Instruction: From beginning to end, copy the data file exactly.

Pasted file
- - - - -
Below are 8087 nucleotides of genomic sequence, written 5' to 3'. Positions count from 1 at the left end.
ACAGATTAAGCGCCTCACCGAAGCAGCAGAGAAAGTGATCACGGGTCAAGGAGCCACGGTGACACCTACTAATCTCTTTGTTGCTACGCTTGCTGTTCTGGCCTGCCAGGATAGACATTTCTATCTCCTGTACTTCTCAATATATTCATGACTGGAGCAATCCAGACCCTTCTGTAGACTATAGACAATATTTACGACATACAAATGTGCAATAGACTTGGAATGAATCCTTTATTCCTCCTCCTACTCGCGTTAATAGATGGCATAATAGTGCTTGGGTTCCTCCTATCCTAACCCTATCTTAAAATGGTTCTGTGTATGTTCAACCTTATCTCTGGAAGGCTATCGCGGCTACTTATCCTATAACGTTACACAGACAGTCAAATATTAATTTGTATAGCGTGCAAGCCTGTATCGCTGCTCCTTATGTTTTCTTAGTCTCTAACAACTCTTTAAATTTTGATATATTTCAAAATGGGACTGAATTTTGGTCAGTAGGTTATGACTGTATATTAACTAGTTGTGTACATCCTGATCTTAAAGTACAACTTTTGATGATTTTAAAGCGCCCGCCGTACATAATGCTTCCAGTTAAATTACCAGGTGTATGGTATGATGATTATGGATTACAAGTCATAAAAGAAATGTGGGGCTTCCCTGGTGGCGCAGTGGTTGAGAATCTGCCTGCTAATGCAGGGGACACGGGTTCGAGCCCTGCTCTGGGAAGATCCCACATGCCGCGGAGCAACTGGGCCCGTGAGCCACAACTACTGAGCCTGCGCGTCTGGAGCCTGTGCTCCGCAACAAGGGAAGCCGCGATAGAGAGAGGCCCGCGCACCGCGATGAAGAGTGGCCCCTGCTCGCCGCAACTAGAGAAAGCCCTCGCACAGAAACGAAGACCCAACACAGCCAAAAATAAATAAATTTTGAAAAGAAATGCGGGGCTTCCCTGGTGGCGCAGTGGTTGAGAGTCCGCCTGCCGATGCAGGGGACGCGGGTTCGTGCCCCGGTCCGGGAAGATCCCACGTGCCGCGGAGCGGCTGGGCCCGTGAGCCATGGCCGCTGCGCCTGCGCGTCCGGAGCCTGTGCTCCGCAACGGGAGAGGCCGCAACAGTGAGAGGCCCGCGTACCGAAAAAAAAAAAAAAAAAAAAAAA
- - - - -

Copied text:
Below are 8087 nucleotides of genomic sequence, written 5' to 3'. Positions count from 1 at the left end.
ACAGATTAAGCGCCTCACCGAAGCAGCAGAGAAAGTGATCACGGGTCAAGGAGCCACGGTGACACCTACTAATCTCTTTGTTGCTACGCTTGCTGTTCTGGCCTGCCAGGATAGACATTTCTATCTCCTGTACTTCTCAATATATTCATGACTGGAGCAATCCAGACCCTTCTGTAGACTATAGACAATATTTACGACATACAAATGTGCAATAGACTTGGAATGAATCCTTTATTCCTCCTCCTACTCGCGTTAATAGATGGCATAATAGTGCTTGGGTTCCTCCTATCCTAACCCTATCTTAAAATGGTTCTGTGTATGTTCAACCTTATCTCTGGAAGGCTATCGCGGCTACTTATCCTATAACGTTACACAGACAGTCAAATATTAATTTGTATAGCGTGCAAGCCTGTATCGCTGCTCCTTATGTTTTCTTAGTCTCTAACAACTCTTTAAATTTTGATATATTTCAAAATGGGACTGAATTTTGGTCAGTAGGTTATGACTGTATATTAACTAGTTGTGTACATCCTGATCTTAAAGTACAACTTTTGATGATTTTAAAGCGCCCGCCGTACATAATGCTTCCAGTTAAATTACCAGGTGTATGGTATGATGATTATGGATTACAAGTCATAAAAGAAATGTGGGGCTTCCCTGGTGGCGCAGTGGTTGAGAATCTGCCTGCTAATGCAGGGGACACGGGTTCGAGCCCTGCTCTGGGAAGATCCCACATGCCGCGGAGCAACTGGGCCCGTGAGCCACAACTACTGAGCCTGCGCGTCTGGAGCCTGTGCTCCGCAACAAGGGAAGCCGCGATAGAGAGAGGCCCGCGCACCGCGATGAAGAGTGGCCCCTGCTCGCCGCAACTAGAGAAAGCCCTCGCACAGAAACGAAGACCCAACACAGCCAAAAATAAATAAATTTTGAAAAGAAATGCGGGGCTTCCCTGGTGGCGCAGTGGTTGAGAGTCCGCCTGCCGATGCAGGGGACGCGGGTTCGTGCCCCGGTCCGGGAAGATCCCACGTGCCGCGGAGCGGCTGGGCCCGTGAGCCATGGCCGCTGCGCCTGCGCGTCCGGAGCCTGTGCTCCGCAACGGGAGAGGCCGCAACAGTGAGAGGCCCGCGTACCGAAAAAAAAAAAAAAAAAAAAAAA